(Montel) European carbon prices have room to rise above EUR 30/t next year mostly based on psychology more than fundamental reasons, UBS analyst Sam Arie said in a note published on Thursday.
While recently political acceptance seemed to have agreed on a price of around EUR 30/t, rising concerns about climate change could see this rise to “EUR 30-40/t, which means there could be upside to the CO2 price in 2020”.
Many experts believe carbon needed to be priced around EUR 40/t to promote full decarbonisation.
In 2019, EUAs had traded in a EUR 20-30/t range, he said, which was below the bank’s expected trading range of EUR 25-35/t, mainly due to the lower gas price – which has promoted coal to gas switching – and insecurity surrounding the fate of UK EUAs amid the country’s plans to leave the EU.
This means that once Brexit uncertainties had been resolved and if gas prices recovered ground the price outlook for carbon would also improve from a fundamental point of view next year, he added.
The Dec 19 EUA contract last traded at EUR 24.40/t on London-based Ice Futures, down EUR 0.34 day on day.
The contract dropped as low as EUR 18.40/t in February and rose to a 13-year high at EUR 29.95/t in July. So far, closing prices have averaged EUR 24.88/t this year.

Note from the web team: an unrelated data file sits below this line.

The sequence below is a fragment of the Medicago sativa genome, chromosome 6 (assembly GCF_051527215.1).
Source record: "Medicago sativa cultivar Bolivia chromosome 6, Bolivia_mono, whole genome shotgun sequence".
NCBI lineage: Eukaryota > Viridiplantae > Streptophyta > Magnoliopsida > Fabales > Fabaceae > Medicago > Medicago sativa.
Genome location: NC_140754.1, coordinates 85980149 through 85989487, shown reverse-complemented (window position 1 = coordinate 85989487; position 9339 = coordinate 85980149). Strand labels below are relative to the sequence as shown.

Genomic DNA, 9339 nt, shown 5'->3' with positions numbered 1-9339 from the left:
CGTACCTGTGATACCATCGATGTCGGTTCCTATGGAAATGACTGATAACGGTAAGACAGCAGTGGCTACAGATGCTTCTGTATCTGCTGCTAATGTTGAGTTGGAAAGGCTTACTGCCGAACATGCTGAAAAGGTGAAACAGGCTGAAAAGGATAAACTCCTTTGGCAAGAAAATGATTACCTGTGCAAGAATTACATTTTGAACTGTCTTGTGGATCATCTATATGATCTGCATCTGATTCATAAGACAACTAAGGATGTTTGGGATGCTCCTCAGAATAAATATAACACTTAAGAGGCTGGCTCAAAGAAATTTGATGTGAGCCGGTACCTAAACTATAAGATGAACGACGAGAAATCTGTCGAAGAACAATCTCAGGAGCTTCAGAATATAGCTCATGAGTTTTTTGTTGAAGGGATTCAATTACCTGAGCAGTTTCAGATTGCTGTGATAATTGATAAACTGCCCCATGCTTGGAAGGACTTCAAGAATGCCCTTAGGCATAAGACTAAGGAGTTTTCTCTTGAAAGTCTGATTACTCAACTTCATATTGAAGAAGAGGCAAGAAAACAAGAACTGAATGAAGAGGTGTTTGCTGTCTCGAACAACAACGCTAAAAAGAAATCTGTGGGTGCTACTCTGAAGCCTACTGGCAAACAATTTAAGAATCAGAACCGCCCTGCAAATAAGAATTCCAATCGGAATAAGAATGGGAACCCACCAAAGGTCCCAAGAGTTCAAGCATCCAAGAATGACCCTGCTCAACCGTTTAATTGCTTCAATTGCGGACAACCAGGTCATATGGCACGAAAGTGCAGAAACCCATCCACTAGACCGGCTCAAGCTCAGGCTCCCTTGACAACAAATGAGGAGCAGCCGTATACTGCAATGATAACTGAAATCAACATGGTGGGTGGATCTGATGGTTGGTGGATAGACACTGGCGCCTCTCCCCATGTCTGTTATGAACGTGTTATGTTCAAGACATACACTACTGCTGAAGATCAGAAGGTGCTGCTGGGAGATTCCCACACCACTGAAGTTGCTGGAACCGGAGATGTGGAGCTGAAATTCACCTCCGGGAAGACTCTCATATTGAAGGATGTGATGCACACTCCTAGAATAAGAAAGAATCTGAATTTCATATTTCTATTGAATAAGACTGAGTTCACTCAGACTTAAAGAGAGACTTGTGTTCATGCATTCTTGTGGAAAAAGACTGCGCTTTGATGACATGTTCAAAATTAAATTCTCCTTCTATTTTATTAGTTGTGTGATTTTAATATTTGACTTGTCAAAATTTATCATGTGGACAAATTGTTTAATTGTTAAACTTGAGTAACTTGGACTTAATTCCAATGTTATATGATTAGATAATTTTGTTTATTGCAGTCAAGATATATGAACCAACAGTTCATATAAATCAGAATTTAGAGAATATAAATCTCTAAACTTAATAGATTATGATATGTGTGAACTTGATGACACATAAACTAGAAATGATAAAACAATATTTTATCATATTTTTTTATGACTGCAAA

Analysts have told Montel they expected carbon to trade range-bound until greater clarity emerges from the UK following a general election next Thursday that should determine the fate of the government’s contested plans to exit the EU.
A no-deal Brexit is thought bearish for CO2 as it could lead to a flood of unused UK EUAs onto the ETS.
On the gas market, the TTF front-month, Europe’s most liquid gas contract, last stood at EUR 15.60/MWh, down EUR 0.20 from Wednesday’s close, and 34% below where the equivalent front month stood a year ago.
Earlier this week, Montel reported Morgan Stanley saw carbon prices remaining relatively flat next year at EUR 25/t. The tighter northern European power market would then combine with carbon market reforms to send prices to 37/t by 2022 before allowance prices softened again, said the US investment bank.